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Why Ex-USC Coach Sarkisian's Suit Could Set New Precedent for Employers

12.30.15

Jim Holland was quoted in the Kansas City Business Journal onDecember 30, 2015. The article “Why Ex-USC Coach Sarkisian's Suit Could Set New Precedent for Employers” discussed why employers should be watching the Steve Sarkisian lawsuit against the University of Southern California, because it could set a precedent for handling employees with drug or alcohol problems.

With opposing stories and the facts of the case not yet determined, it's hard to say which way it might land. But the case does already contain a few lessons, and since high-profile cases like this tend to attract copycats, they're lessons employers should pay attention to, Jim said.

"What employers need to be aware of is that they certainly can take disciplinary action — whether it's termination or something less than that — against employees who show up to work under the influence of drugs or alcohol," he said. "However, if an employee voluntarily comes forward, at that point the employee is protected under the ADA and the employer can't hold it against them that they have a disability such as alcoholism or drug abuse."

Jim said the law requires the employer to make "reasonable accommodations" to help the employee get treatment. That means an employer needs to give the employee time off to get help, but it doesn't mean they have to find the employee a treatment center and pay for it. Voluntarily coming forward also doesn't give an employee the right to come to work drunk or high.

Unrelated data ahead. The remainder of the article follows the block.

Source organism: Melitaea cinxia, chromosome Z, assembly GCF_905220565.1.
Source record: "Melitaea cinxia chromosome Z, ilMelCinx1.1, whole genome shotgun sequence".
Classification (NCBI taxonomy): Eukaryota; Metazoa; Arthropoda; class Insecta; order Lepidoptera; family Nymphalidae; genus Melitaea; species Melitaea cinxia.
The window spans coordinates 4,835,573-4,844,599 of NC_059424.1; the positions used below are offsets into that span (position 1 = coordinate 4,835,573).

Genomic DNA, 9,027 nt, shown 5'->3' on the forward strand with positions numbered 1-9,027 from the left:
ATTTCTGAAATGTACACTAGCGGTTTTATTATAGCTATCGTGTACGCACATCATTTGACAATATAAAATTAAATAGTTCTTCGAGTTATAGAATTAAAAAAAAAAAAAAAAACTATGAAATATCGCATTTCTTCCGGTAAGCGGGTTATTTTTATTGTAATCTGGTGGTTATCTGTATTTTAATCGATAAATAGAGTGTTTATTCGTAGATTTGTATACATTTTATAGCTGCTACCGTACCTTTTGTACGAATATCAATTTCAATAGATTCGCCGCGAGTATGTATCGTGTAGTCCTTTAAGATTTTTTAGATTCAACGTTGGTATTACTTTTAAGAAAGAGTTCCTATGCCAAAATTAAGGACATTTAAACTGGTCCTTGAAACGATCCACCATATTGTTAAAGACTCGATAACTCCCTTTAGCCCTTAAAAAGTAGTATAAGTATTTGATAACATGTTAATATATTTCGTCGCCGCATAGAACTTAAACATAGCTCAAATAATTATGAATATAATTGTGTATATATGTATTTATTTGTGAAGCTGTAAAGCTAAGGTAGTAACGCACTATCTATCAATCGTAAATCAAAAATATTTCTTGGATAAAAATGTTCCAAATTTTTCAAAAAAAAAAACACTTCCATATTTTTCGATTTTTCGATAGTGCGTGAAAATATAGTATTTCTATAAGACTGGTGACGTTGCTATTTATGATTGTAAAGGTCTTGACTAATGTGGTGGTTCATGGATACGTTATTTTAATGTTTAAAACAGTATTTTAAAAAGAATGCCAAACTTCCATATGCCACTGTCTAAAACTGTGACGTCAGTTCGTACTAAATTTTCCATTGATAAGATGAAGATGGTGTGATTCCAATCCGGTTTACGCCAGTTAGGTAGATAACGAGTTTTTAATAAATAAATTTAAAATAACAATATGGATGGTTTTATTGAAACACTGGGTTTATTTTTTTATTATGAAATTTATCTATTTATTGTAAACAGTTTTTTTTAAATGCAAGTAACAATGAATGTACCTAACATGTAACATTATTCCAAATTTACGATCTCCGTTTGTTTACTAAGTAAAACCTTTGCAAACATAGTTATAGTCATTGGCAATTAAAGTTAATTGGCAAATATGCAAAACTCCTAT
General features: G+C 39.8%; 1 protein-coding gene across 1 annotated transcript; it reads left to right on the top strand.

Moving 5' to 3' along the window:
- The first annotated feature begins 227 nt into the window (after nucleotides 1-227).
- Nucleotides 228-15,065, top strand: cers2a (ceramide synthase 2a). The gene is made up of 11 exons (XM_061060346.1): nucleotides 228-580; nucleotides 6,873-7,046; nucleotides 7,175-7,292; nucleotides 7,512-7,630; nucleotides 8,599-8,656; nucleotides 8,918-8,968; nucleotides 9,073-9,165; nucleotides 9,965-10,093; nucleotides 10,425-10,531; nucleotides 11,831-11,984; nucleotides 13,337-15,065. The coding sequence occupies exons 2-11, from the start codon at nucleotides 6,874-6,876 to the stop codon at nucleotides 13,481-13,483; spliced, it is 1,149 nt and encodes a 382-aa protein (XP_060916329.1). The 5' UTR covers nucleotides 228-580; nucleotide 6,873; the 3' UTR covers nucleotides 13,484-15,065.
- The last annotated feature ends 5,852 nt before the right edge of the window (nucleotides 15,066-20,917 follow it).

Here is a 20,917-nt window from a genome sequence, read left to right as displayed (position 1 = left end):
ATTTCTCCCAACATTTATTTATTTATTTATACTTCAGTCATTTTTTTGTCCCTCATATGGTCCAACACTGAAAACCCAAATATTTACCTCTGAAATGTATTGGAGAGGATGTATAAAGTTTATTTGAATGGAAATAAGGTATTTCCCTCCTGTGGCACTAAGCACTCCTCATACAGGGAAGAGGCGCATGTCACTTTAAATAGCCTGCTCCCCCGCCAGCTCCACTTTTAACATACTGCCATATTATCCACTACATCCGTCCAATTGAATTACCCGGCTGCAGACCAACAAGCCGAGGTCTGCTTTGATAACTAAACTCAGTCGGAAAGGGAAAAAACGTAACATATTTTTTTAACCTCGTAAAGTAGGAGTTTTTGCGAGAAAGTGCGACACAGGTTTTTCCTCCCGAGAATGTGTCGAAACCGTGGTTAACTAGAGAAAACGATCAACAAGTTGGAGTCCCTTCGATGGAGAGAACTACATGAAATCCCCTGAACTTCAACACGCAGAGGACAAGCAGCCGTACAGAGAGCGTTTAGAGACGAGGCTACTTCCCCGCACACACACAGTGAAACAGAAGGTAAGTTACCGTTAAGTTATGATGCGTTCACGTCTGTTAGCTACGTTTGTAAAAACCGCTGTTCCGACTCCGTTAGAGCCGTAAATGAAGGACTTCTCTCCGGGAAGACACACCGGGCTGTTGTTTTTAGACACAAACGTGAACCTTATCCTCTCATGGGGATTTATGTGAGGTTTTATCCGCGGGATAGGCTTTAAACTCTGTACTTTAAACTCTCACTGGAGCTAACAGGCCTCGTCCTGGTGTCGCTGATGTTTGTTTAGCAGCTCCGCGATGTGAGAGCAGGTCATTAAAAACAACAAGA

"If during or after they finish treatment they show up to work drunk, it doesn't mean they can't be fired for that," he noted. "So it's not like voluntarily coming forward gives them a get out of jail free card forever."

Jim said an employer is also not responsible to watch that employee and make sure they are never having a drink. For example, if there is a holiday party at work and a coworker gives the alcoholic employee a bottle of wine as a gift, it's not the employer's responsibility to take it away. In fact, the employer can't say anything to other employees about situation, because that would be disclosing a private medical condition.

"If a person comes forward and says they need treatment for alcoholism, the employer doesn't have any heightened duty to make sure that person is living a clean life," Jim said.

To read the full article, please visit Kansas City Business Journal [subscription required].

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